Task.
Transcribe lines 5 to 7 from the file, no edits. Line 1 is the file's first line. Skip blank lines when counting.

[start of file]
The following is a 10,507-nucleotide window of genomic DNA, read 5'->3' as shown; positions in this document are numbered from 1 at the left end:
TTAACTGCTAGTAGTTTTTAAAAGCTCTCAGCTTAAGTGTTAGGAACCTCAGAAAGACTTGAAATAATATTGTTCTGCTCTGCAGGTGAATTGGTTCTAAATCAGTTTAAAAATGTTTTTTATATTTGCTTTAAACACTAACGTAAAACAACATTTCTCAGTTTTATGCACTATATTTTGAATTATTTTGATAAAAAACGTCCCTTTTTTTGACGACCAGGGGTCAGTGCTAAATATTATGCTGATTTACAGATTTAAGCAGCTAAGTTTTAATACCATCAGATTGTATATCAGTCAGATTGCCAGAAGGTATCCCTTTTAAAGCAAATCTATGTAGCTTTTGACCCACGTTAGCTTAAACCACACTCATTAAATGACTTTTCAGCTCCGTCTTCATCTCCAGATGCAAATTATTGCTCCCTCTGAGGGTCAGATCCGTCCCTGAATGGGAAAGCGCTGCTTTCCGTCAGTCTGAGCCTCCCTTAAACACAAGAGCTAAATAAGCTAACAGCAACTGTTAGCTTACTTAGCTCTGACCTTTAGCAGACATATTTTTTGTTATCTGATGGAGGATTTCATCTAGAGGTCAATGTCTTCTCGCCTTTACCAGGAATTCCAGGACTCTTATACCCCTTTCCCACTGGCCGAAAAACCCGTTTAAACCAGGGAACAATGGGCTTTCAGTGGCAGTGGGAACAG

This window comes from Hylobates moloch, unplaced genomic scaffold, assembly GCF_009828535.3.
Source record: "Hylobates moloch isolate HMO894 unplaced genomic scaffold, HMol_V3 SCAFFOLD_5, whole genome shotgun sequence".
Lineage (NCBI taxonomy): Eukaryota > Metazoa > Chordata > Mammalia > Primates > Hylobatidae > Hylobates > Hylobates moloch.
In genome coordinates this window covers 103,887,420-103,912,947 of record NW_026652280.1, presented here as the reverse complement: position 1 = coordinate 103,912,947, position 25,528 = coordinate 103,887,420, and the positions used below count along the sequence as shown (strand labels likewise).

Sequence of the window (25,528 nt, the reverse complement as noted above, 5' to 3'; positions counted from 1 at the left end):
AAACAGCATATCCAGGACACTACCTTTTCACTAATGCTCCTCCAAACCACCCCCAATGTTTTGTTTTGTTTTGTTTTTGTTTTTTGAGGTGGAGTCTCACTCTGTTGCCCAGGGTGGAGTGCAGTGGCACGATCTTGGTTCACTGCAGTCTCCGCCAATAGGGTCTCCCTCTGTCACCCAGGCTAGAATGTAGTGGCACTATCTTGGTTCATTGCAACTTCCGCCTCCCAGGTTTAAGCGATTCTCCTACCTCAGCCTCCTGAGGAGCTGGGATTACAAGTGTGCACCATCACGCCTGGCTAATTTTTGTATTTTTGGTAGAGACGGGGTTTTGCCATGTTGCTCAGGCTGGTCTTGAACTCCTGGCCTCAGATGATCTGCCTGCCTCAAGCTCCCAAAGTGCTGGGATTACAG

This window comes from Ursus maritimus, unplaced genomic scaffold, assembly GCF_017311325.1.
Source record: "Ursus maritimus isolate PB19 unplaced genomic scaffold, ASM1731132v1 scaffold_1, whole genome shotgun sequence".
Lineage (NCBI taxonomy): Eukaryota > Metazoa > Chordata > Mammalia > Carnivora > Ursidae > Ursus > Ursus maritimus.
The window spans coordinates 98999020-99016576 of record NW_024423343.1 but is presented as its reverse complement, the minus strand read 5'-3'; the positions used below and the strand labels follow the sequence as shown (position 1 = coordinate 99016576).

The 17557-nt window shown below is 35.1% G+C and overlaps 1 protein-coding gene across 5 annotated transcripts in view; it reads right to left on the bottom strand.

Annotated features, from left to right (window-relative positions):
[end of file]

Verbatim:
Lineage (NCBI taxonomy): Eukaryota > Metazoa > Chordata > Mammalia > Primates > Hylobatidae > Hylobates > Hylobates moloch.
In genome coordinates this window covers 103,887,420-103,912,947 of record NW_026652280.1, presented here as the reverse complement: position 1 = coordinate 103,912,947, position 25,528 = coordinate 103,887,420, and the positions used below count along the sequence as shown (strand labels likewise).

Sequence of the window (25,528 nt, the reverse complement as noted above, 5' to 3'; positions counted from 1 at the left end):